Thursday, December 24, 2009

Tretheway Pavilion...quite a history!

The Pavilion has always been a popular gathering site for weddings, dances, auctions, and other community events.”

So reads the City of Spearfish description of the Wilbur S. Tretheway Pavilion, located in the main city park in Spearfish, South Dakota. And while that short sentence suggests the array of social events that have taken place in the park building, there is much more to the story.

And it’s a story that will unfold Tuesday evening, January 5, 2010, when writer Paul Higbee presents a fresh perspective of the historic Tretheway Pavilion for the January program of the Spearfish Area Historical Society. His presentation begins at 7:30 p.m. in the Senior Citizens Center at 1306 Tenth Street in Spearfish.

Last year, the pavilion – named for one-time Mayor Wilbur Tretheway – was named to the South Dakota Rock ‘n Roll Hall of Fame.

Built in the early 20th century, the pavilion was the site for big band dances, roller skating, boxing, scouting activities, weddings, bingo, and a wide variety of school functions.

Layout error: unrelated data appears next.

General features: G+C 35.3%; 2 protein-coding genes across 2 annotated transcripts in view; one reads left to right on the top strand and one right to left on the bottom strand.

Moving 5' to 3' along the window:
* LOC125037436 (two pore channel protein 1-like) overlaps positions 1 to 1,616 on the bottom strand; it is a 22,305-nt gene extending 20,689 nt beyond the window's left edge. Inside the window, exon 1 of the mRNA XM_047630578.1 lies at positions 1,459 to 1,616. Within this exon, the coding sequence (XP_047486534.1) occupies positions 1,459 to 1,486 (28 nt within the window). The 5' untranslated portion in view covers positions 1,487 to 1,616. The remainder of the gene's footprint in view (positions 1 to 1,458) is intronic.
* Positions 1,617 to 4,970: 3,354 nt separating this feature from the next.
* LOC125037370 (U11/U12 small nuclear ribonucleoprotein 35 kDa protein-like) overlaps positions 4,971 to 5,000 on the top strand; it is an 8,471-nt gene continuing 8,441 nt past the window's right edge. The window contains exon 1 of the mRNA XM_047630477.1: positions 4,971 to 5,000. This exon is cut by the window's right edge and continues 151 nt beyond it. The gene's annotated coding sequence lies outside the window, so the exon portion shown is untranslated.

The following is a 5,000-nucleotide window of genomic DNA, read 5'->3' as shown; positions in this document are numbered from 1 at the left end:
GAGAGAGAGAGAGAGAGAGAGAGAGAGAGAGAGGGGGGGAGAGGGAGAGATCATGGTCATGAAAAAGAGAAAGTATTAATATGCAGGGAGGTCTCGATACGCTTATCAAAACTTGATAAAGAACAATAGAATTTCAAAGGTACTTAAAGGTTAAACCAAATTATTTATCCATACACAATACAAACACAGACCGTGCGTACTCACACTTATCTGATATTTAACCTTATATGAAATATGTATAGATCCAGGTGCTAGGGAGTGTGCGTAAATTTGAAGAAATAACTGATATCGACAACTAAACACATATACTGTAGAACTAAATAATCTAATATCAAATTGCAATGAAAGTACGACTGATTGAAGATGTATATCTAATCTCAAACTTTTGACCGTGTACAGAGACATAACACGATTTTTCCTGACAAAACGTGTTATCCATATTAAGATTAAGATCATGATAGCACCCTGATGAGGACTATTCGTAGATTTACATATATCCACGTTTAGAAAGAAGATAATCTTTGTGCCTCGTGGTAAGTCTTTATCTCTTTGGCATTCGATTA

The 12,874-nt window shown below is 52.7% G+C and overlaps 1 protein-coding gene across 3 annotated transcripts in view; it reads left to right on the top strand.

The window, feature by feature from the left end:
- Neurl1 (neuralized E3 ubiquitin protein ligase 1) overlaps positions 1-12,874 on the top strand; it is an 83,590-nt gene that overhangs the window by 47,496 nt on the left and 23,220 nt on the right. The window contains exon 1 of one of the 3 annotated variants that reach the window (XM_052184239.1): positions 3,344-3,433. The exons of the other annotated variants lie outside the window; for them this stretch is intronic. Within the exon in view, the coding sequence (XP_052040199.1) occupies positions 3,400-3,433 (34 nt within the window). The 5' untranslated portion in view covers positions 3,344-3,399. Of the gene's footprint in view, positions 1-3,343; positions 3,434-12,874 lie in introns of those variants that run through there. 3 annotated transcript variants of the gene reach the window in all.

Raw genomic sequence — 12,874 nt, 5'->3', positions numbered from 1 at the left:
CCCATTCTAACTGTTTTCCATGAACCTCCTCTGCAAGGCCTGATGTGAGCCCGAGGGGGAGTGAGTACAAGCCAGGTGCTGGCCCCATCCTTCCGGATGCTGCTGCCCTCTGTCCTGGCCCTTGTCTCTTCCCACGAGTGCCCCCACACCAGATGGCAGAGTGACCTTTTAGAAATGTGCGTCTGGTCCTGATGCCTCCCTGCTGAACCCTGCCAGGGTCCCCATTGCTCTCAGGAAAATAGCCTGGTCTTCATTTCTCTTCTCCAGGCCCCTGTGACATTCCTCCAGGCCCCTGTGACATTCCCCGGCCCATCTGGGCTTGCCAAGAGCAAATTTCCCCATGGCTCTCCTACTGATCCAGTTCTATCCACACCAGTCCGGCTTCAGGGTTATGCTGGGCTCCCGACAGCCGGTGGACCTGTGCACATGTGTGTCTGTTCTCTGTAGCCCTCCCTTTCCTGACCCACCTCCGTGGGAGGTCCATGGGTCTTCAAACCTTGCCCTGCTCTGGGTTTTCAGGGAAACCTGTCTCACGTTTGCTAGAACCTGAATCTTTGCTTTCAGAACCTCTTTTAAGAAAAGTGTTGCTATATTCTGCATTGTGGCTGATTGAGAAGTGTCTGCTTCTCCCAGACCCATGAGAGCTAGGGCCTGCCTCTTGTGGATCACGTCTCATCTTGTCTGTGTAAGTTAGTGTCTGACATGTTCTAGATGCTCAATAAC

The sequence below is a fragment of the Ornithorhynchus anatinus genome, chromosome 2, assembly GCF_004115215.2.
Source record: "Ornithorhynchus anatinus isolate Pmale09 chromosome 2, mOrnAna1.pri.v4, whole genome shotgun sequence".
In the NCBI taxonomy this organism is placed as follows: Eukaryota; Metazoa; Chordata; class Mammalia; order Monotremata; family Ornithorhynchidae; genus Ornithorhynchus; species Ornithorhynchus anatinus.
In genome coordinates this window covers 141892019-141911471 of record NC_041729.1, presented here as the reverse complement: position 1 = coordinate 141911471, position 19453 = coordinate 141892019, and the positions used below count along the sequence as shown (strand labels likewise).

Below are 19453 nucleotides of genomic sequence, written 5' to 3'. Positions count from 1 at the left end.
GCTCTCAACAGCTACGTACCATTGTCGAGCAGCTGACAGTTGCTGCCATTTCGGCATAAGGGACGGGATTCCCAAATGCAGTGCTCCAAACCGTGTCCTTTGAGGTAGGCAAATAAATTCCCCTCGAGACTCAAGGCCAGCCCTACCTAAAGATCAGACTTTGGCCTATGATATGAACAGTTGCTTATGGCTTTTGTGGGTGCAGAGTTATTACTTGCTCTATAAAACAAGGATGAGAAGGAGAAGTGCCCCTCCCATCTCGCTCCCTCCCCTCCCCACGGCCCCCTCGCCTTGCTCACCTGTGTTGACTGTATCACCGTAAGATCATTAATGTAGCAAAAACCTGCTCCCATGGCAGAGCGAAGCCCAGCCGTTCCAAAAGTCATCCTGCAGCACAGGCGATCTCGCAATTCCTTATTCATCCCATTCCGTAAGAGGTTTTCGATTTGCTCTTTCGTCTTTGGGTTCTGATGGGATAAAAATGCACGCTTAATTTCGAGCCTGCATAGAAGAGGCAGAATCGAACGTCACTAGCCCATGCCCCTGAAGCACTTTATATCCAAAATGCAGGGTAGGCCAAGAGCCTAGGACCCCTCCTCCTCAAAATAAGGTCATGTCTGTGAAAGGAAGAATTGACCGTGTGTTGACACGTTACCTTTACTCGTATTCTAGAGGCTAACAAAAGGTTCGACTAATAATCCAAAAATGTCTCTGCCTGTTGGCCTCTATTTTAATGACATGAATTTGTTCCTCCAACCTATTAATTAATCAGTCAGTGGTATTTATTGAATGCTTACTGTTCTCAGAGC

“Lots of people know about the big dances that drew thousands of young people to Spearfish in the early 1960s,” says Higbee, “but not everyone knows how major the performers were: the Everly Brothers, the Crickets, Jerry Lee Lewis, the Ronettes, Seals and Croft, Chubby Checker, and before they went country-western, Conway Twitty and Waylon Jennings.”

By the 1980s, the pavilion was nearly torn down, but Mayor Wilbur Tretheway led a successful campaign to refurbish it. According to Higbee, Tretheway had been a big band era musician who had played there.

“I always thought that was an interesting twist,” says Higbee, who says he hopes his January presentation will help people understand just how central the pavilion has been in the life of the community for some 90 years.

A Spearfish writer whose work frequently appears in South Dakota Magazine, Higbee has written for several national magazines, too. In 2000, he published a book about Spearfish history, which he says spurred his interest in researching the pavilion. Most recently, Higbee teamed up with photographer Les Voorhis in publishing “Bear Butte – Sentinel of the Plains,” just released this month.